Jonathan Simon is the Adrian A. Kragen Professor of Law at UC Berkeley and the Leverhulme Visiting Professor of Law at Edinburgh University. On 24th February he gave a lecture at Cambridge University entitled: “Total incapacitation: the emergence of an exceptional penal rationale and its consequences for imprisonment”. He is the author of “Governing through Crime: How the War on Crime Transformed American Democracy and Created a Culture of Fear”:
The United States has experienced a dramatic increase in its use of imprisonment over the last three decades. Today it imprisons a portion of its population nearly five times what it was in the 1970s (when it was already very punitive by the standards of its European allies) and many times the portion held in the UK (which is itself well in excess of European norms).
But this quantitative account does not capture the whole problem. American punishment is also distinctly degrading compared to Europe. It practices capital punishment, decades after it was abolished in Western Europe. It employs so called “supermax” prisons
which isolate prisoners in high technology managed prison pods where they are lock down 23 hours a day and have virtually no contact with staff or other prisoners; conditions conceded to endanger the mental health of almost anyone.
Even ordinary prisons (especially in California) lack any infrastructure for education or rehabilitative programming, and in many cases are chronically overcrowded and suffer from sometimes shockingly inadequate medical care.
What explains the commitment of many American states (and California is perhaps the leading example of a much more widely spread pattern) to this kind of degrading punishment and why has it remained largely unchanged despite nearly two decades of declining crime rates, grave fiscal difficulties, and growing scandals involving overcrowding and incompetent medical care?
Sociologists have already taught us a lot about the factors that may drive punitive turns across the globe. The de-legitimation of penal welfarism in the 1970s, left the traditional restraints on penal excess vulnerable to erosion. The growth of crime as an ordinary feature of life within affluent society created a pervasive sense of danger and new common sense of high crime societies. The formation of new political alliances around crime victimization helped define penal populism as a form of governance highly attractive to politicians as well as citizens. The breakdown of welfare as a major tool of government has left the state with fewer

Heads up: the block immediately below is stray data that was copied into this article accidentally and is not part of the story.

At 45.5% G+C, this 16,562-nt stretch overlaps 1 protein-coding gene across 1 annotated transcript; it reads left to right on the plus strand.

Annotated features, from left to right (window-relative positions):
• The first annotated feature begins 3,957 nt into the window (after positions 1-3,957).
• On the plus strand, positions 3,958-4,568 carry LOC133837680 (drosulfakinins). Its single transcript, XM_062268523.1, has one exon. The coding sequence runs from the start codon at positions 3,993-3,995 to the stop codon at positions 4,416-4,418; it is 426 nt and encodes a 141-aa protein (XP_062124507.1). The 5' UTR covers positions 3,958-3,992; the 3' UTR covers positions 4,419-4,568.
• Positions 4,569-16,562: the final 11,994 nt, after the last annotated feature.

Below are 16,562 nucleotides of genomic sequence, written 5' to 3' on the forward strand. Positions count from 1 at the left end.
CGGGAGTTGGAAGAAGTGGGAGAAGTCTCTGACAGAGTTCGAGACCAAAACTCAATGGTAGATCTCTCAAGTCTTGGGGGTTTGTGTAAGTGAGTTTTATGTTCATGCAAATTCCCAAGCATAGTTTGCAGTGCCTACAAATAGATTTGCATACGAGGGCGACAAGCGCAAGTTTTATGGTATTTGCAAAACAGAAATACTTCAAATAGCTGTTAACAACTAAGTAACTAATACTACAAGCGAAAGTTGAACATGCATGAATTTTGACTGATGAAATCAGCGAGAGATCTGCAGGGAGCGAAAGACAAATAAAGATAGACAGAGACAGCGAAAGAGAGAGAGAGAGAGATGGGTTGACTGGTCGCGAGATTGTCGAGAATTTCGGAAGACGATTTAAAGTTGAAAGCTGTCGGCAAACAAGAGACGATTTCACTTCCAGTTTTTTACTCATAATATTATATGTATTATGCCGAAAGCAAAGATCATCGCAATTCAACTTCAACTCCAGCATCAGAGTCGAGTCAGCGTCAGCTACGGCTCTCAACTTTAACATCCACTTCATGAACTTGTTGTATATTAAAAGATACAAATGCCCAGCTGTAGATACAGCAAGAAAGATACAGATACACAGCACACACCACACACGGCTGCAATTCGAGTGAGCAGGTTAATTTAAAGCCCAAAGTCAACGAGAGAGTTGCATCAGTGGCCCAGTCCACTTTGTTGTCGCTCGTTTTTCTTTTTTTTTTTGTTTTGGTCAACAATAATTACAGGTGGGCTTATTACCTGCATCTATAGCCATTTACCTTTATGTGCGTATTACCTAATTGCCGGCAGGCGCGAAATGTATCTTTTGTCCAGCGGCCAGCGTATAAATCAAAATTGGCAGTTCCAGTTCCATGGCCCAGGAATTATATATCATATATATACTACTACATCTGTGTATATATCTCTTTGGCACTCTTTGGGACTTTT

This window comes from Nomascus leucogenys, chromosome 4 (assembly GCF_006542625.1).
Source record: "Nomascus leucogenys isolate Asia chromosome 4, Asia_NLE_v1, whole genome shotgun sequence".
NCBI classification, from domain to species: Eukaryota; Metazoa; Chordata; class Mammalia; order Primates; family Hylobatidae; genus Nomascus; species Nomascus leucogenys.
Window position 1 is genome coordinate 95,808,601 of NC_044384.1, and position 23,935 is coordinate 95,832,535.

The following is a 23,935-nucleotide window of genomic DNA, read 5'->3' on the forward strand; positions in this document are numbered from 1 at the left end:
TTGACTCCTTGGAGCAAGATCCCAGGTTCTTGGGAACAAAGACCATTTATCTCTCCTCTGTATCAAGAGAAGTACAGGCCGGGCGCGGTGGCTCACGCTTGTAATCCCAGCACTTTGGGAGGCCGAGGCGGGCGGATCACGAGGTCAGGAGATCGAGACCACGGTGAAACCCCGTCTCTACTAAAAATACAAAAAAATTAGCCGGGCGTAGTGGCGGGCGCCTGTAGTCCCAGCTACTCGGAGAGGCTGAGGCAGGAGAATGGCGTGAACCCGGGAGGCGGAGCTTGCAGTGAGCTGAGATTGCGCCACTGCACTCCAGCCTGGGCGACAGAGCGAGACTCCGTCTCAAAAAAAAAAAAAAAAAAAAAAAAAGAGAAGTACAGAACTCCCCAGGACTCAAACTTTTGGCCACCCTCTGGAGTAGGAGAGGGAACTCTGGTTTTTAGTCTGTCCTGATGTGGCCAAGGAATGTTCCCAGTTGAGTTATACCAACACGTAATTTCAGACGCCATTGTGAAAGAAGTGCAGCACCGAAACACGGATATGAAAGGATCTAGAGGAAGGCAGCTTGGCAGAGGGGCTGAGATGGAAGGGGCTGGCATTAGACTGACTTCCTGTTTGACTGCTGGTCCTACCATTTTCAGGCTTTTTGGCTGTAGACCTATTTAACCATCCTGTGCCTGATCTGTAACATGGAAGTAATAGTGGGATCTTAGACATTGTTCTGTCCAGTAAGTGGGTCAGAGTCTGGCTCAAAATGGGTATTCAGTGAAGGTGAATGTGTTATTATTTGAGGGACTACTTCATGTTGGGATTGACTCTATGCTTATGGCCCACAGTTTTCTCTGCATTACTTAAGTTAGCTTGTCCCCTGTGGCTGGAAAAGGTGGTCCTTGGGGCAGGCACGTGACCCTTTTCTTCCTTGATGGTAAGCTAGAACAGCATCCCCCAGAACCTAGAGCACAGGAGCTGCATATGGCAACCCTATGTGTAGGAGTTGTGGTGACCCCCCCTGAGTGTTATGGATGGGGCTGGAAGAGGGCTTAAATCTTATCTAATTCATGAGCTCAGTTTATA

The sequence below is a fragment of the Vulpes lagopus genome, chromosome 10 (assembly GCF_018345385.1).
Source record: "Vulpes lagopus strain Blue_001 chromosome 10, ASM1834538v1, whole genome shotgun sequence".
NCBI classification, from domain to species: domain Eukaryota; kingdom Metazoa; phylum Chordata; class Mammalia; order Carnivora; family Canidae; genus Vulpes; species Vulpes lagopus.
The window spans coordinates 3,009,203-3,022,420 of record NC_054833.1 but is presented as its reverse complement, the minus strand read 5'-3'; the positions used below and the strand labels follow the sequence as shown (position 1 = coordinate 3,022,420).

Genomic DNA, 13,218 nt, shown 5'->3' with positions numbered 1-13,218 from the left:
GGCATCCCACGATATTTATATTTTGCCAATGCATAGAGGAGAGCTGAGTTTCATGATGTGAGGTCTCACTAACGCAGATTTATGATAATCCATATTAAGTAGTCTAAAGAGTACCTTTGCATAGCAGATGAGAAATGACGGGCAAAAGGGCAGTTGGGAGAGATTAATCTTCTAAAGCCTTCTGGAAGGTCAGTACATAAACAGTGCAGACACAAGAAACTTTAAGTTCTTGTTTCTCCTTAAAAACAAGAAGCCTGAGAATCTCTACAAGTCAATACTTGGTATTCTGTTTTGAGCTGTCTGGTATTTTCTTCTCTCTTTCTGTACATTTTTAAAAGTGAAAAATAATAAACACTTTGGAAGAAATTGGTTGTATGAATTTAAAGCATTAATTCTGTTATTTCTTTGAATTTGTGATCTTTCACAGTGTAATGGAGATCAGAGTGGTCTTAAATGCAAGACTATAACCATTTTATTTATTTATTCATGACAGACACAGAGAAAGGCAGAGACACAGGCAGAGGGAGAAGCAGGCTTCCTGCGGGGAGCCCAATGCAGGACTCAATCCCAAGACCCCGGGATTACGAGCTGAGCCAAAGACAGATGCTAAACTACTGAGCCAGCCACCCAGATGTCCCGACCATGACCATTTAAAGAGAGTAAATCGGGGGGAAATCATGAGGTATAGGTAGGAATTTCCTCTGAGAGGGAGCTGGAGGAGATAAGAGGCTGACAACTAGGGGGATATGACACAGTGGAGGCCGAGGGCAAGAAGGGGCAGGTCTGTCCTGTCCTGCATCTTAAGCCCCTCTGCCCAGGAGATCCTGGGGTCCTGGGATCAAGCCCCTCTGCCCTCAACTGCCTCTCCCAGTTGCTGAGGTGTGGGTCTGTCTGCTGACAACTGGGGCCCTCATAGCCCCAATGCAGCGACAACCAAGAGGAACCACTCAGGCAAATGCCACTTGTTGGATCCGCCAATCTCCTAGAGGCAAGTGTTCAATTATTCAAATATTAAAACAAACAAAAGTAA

tools to assure social stability.
Rather than adding more to this formidable set of explanations, or seeking to integrate them into a more complex model, it is useful to focus on understanding in more context specific ways how these factors played out in the social and cultural landscape of California (which has the largest prison system in the US and one of the largest in the world) and similarly situated “sunbelt states”.
The decade of the 1970s saw a profound change in how Californians imagined crime and prisoners. In particular two quite specific crime threats, radical prisoners and serial killers, became the locus of a major reworking of the penal imaginary of homeowners and also of prison officers who have emerged as a critical interest group for mobilizing around crime fear.
While historically penal rationales have shaped by elites, these threats in the 1970s produced a new more populist penal rationale, one focused on hermetically separating criminals from the homes of middle class citizens through a massive expansion in both the scale of imprisonment and the length of prison sentences. This new penal rationale, which I call “total incapacitation” to distinguish it from more elite influenced conceptions of incapacitation prevalent in Europe, operates as a block to any substantial movement away from degrading punishments and mass incarceration in California.
While other penal rationales aim at producing security, incapacitation is unique in the degree to which its perceived success is independent of any reduction in the sense of threat from crime that the public experiences. Indeed, incidents of horrific crime simply reinforce the premise that there is no alternative.
Total incapacitation means that the political roll back of mass incarceration is likely to be marginal. The best hope for real change lies in legal institutions, especially courts and human rights laws, that have a unique capacity in contemporary democracies to challenge contemporary values without short term political ratification. Indeed Europe has escaped the worst of the US experience at least
in part because of the influence of dignity norms enforced by the European Court of Human Rights.
Current constitutional litigation in the United States over prison conditions can reshape the penal imaginary in a way that will dissipate the hold of total incapacitation.
For more information on this subject see:
- “Governing through Crime: How the War on Crime Transformed American Democracy and Created a Culture of Fear” (2007)